Friday, March 16, 2018
In today’s story, Dr H is being tortured by enemy agents. Yikes! He is strung up, hung from a ceiling. That has just got to hurt. As you who have read the origin story know, Dr Hypno can put his mind into an animal. It is what he does with a cat, in order to get someone to rescue him. I hope I won’t spoil this story by saying that Dr Hypno’s human brain gets the cat to dip its tail in ink. Beyond what he is able to accomplish with Dr Hypno’s brain controlling him, I don’t think a cat’s fur would be useful for other tasks, say inking comic books. Especially not for Frank Thomas, who created, wrote and drew Dr Hypno. Thomas had a nice brush ink line, which comes from the flexibility of sable hair. There’s no need to worry that some crazed artist will steal your cat and turn him into a feline Winsor and Newton Series 7 comic book inking brush.
This purr-ty good Dr Hypno entry is from Amazing Man Comics #18 (1940):
To see the Dr Hypno origin story, just click on the thumbnail.
Wednesday, March 14, 2018
Suzie was created for MLJ Comics during the war years, and her comic book was published for at least a decade after the war’s end.
I admit to being naïve myself. I thought steam cabinets were a cliché, used as a joke. I thought they were only used in the distant past (in the case of this story, 1944). I did not think they were still being used for weight loss, but I was wrong. Here is a photo from the Internet showing a portable steam cabinet you can buy right now. (I don’t advertise in this blog, so I removed all of the information that would identify it. If you want it you’ll have to look it up.)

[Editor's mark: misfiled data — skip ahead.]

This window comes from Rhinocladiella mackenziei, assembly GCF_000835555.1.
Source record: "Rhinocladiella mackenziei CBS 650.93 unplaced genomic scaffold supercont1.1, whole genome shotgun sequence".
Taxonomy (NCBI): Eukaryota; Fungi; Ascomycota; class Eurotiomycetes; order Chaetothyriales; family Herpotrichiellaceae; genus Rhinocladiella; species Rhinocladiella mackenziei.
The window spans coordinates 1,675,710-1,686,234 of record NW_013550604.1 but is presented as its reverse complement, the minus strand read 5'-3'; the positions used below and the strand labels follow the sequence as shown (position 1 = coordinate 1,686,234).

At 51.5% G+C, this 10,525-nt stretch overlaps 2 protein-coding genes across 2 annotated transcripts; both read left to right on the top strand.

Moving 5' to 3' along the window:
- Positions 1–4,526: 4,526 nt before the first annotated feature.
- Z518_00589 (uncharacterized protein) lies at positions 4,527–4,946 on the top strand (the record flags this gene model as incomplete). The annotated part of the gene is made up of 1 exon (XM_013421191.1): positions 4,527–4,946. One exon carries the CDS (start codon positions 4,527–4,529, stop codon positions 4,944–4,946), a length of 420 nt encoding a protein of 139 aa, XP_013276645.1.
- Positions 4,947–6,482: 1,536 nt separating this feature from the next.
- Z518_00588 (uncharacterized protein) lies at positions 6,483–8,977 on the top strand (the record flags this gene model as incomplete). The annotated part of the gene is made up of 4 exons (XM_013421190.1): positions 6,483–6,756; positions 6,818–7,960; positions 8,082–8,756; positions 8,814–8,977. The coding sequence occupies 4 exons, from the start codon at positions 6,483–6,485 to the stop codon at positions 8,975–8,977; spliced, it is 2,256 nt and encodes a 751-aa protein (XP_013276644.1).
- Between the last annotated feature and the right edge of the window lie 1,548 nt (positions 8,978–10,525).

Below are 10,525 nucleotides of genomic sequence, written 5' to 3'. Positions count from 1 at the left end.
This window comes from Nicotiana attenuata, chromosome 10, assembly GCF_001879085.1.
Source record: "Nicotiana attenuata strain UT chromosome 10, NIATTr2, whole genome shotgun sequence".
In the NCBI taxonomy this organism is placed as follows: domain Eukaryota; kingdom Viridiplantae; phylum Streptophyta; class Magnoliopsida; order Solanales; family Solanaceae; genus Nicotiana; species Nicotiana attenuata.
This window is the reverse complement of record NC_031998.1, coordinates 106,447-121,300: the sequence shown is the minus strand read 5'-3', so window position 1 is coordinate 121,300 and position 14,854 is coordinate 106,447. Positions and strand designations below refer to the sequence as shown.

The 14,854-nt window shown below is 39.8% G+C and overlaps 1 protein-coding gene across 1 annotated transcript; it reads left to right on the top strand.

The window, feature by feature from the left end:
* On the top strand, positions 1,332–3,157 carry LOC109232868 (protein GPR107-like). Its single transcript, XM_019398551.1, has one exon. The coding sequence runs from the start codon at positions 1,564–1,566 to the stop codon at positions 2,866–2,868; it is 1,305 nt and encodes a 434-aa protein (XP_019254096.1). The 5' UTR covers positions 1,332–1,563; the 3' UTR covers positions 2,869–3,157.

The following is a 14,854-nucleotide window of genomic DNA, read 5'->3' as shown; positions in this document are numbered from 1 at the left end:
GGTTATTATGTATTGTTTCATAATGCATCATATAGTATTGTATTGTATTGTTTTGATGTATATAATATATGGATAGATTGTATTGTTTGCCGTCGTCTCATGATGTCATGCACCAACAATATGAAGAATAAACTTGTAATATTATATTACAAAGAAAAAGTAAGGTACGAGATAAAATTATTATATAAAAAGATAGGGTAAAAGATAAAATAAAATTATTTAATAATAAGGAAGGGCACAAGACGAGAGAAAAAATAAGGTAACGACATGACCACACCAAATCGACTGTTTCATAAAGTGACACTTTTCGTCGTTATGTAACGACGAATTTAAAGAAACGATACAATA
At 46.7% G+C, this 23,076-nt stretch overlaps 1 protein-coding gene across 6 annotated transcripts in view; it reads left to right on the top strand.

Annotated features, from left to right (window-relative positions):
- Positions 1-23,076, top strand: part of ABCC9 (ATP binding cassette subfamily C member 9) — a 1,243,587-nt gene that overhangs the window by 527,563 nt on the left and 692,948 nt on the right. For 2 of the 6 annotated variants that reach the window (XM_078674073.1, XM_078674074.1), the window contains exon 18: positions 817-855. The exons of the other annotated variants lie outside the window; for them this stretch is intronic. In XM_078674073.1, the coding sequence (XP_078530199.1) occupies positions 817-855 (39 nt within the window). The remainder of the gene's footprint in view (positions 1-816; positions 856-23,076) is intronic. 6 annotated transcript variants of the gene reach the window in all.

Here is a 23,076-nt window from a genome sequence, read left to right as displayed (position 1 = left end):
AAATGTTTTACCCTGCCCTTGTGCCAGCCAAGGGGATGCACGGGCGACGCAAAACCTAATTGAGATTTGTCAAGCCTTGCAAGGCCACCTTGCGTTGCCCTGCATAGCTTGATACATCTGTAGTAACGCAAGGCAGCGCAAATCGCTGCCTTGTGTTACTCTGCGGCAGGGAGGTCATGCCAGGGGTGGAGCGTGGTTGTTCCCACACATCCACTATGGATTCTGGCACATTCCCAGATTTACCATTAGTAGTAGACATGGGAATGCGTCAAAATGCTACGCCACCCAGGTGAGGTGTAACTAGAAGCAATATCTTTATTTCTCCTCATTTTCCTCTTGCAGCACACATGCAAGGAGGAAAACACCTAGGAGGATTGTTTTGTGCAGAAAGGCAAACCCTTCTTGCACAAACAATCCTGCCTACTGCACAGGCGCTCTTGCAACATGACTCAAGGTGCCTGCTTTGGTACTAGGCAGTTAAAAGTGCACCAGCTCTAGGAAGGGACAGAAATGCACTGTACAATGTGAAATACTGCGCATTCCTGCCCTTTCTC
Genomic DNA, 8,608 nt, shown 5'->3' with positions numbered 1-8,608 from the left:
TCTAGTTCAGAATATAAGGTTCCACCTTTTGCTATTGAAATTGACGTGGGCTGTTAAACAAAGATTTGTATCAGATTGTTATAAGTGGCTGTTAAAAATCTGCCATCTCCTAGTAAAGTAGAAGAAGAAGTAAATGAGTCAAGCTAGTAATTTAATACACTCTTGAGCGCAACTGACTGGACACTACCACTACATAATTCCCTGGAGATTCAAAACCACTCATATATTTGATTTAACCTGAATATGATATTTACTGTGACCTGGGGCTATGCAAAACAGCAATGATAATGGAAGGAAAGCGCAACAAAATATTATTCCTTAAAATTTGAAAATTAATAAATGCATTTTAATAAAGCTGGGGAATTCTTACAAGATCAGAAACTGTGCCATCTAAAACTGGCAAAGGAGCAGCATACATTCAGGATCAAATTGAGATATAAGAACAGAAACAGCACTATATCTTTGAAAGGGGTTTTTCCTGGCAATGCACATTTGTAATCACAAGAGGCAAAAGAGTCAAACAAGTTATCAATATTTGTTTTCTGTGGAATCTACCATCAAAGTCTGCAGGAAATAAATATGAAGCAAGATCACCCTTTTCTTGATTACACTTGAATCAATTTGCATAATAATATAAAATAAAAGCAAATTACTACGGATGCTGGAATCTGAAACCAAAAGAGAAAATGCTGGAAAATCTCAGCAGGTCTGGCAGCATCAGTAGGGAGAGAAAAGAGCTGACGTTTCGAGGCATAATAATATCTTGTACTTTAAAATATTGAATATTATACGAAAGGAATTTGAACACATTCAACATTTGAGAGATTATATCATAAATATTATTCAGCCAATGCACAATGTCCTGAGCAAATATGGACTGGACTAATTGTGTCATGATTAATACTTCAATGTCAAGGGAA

This steamy story, written by Ed Goggin and drawn by Harry Sahle, is from MLJ’s Laugh Comics #46 (1944).
Monday, March 12, 2018
Mr Scarlet was created by France Herron and Jack Kirby, and was a second banana hero during the early forties. Pinky, like Robin and who-knows-how-many before and since, was the grown man’s “ward.” Pinky is a really bad name for a sidekick, especially a young male sidekick. Pinky is a moniker that would make the youngster a targets of bullies. “Your name is...snort...guffaw...Pinky? When I’m done laughing I’m gonna pound you into next week!”
All imagined scenes of bully brutality and carnage aside, the Grand Comics Database has no guesses for writer or artist for this tale from America’s Greatest Comics #4 (1942).
Friday, March 09, 2018
And third: As a youthful reader of Dell’s Tarzan I really loved that giant eagle, Argus. I still do.
Credits for “Wings in the Morning” go to Gaylord Dubois for the script, and Jesse Marsh for the artwork.